Hi everyone, HNFC is here and we have something special for you today.
Many of you asked about brokers and how to choose a right one for yourself.
So, we wrote whole article on it. Comments and Questions are welcome. Enjoy!
Before making an initial investment one of the most important aspects you need to consider is the brokerage firm you will use for investing. Spending time searching for the right firm for you will increase overall efficiency and help maximize profits.
Stock brokers usually work for brokerage firm such Redmayne Bentley based in Leeds or large banks such as HSBC and J.P. Morgan. A stock broker also known as a broker, is a regulated, professional individual who executes buy and sell orders, for shares and other securities submitted by investors. Brokers charge a fee or commission, sometimes even both for their services (I will talk about transaction costs later in the article). We need brokers because they act as the bridge to the market that connects buyers and sellers of shares, this creates liquidity in the market.
There are three main types of brokers:
Full-service brokers provides a variety of services to its clients such as customized support and interaction in facilitating trades including company research and advice, retirement & tax planning and wealth management. Full-service brokers can provide expertise for people who don’t have time to stay up-to-date with the markets and/or lacking the knowledge to invest wisely. One drawback to full-service brokers is that they usually have higher fees compared to the other types of brokers.
The standard commission fee for full-service brokers is 1 to 2% of a client’s assets. For example, Tom wants to purchase/sell 100 shares of Company A at £40 per share. If the broker charges a 2% brokerage fee to process the trade, the cost of trade would be £4,080, (£40 x 100 shares = £4,000. £4,000 x .02 = $80. £4,000 + £80 = £4,080).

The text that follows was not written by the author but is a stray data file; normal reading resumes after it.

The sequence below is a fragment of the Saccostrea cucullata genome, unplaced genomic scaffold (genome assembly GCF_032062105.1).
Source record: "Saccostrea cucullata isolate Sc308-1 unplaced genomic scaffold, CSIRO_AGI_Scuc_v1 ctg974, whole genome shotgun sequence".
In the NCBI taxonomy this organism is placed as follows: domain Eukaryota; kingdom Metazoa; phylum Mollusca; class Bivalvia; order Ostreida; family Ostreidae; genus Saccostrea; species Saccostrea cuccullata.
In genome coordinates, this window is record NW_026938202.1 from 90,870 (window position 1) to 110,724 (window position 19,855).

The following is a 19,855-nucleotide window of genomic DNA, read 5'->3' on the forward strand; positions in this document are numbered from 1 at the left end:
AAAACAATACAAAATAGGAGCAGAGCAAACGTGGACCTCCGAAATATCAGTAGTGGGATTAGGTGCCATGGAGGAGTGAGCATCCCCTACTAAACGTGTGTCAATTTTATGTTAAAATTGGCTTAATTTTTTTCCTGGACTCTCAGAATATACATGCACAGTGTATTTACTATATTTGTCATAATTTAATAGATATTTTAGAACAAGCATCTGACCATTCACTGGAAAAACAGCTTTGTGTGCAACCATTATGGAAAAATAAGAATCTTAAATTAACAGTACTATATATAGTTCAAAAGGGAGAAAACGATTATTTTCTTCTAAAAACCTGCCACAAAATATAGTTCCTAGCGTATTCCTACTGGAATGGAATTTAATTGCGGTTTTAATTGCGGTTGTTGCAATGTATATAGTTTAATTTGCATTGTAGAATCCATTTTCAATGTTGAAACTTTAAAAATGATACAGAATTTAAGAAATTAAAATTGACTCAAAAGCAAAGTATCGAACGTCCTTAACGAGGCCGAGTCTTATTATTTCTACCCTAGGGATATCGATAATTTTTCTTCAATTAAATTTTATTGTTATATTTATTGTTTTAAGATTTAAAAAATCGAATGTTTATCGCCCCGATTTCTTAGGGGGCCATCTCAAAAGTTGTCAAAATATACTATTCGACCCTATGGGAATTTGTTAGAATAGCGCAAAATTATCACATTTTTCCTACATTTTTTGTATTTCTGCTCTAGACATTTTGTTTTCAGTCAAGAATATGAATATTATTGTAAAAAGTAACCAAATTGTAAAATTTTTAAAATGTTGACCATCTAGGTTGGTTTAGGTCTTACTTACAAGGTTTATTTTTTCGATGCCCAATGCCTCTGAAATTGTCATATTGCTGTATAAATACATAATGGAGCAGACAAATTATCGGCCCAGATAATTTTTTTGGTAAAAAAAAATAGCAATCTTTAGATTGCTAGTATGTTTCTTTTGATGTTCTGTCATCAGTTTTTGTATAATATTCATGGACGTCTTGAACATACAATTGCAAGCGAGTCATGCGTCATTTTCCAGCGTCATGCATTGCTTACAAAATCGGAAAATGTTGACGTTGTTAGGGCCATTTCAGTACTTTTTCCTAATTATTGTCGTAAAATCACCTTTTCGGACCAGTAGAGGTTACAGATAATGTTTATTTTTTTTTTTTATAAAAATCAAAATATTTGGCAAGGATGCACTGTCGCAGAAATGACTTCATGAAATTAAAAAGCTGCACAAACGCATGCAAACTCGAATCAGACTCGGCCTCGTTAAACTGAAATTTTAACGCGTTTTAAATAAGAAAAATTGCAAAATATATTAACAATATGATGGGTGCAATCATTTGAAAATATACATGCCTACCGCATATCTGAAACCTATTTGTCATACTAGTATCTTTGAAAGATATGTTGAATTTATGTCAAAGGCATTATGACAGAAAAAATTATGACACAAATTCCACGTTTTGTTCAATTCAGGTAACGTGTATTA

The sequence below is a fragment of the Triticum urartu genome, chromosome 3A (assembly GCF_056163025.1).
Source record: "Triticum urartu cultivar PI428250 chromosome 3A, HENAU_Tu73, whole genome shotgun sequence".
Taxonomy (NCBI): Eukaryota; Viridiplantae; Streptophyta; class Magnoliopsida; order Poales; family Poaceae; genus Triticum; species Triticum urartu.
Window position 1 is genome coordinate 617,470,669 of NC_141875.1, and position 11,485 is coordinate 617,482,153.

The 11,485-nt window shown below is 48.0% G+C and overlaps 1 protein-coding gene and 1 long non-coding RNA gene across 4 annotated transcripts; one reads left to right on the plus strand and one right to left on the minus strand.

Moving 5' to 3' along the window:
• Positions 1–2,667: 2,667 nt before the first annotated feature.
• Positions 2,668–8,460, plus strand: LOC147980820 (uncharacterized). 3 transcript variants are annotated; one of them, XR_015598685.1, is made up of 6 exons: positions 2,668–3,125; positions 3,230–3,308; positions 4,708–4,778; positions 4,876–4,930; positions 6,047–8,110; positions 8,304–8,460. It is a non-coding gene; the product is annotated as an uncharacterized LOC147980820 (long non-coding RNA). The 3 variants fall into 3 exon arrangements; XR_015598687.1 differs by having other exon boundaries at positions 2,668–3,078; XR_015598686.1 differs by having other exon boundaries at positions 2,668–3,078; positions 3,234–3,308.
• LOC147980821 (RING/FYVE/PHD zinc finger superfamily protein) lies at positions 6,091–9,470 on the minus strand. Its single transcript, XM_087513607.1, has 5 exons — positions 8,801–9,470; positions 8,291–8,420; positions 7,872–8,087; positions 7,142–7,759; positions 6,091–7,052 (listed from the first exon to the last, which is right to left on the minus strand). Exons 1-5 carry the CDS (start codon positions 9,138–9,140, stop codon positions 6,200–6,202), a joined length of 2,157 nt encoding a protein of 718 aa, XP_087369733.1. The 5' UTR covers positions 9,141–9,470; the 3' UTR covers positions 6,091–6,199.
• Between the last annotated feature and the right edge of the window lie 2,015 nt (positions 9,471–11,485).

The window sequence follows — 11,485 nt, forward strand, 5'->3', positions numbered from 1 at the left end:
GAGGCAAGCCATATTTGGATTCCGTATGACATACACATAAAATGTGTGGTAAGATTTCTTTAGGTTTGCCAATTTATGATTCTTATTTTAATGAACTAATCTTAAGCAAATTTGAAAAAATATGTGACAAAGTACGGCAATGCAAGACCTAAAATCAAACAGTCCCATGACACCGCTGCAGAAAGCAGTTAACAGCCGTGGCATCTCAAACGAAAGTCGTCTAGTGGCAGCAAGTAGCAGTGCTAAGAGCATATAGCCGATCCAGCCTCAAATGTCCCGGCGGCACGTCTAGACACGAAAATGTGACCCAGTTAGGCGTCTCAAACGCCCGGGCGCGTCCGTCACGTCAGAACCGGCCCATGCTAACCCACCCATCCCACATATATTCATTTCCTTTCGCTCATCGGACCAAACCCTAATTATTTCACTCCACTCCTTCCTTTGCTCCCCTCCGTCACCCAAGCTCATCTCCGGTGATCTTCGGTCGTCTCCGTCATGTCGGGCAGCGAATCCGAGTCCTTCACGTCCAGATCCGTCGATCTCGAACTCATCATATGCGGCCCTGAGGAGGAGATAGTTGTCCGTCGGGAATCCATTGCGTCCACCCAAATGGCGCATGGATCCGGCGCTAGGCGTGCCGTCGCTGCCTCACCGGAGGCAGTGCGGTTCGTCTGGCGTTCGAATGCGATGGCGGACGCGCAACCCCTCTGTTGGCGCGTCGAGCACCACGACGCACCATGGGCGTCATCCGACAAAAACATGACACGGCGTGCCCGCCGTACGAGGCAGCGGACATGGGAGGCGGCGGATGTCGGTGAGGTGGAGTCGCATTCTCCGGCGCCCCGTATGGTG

Full-service brokers also charge for advice & may charge an annual fee depending on the firm price vary.
Discount brokers execute buy and sell orders only and provide no investment advice or other services. Discount brokers are usually for more experienced and confident investors with knowledge of the markets. Discount broker fees and commission are at a reduced cost in comparison to full-service brokers. The investor simply phones or emails the brokerage firm the quantity of shares they want to purchase. The per-trade flat fee ranges from £5.95 to £50 per trade depending on the firm (The International Investor, 2017), expect to pay more if you ring up to buy or sell.
Account maintenance fees are usually around 0.5% of your invested capital.
Direct access brokers (Investing online) are similar to discount brokers as they do not offer advice to clients and concentrates on speed and order execution. Direct-access brokers use computer software that allows clients to trade directly with an exchange or with other individuals via electronic communication networks (ECN). Direct-access brokers are very popular among active traders because they eliminate the role of the third party which reduces costs, this also increases efficiency and the speed of transactions. Online brokers are similar in the costs and normally charge a flat rate fee.
Common fees to watch out for are:
Tips from HNFC
If you ready to pick a broker for yourself then check this great source, 40 UK online brokers!
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Written by Ben Cousen │Young financial analyst and Co-founder of HNFC
Edited by Vee Venski
This article is not a promotion of financial investment. Investing money in financial instruments is risk-reward process. Losses and gains are part of financial investment process. Only invest money you can afford to lose.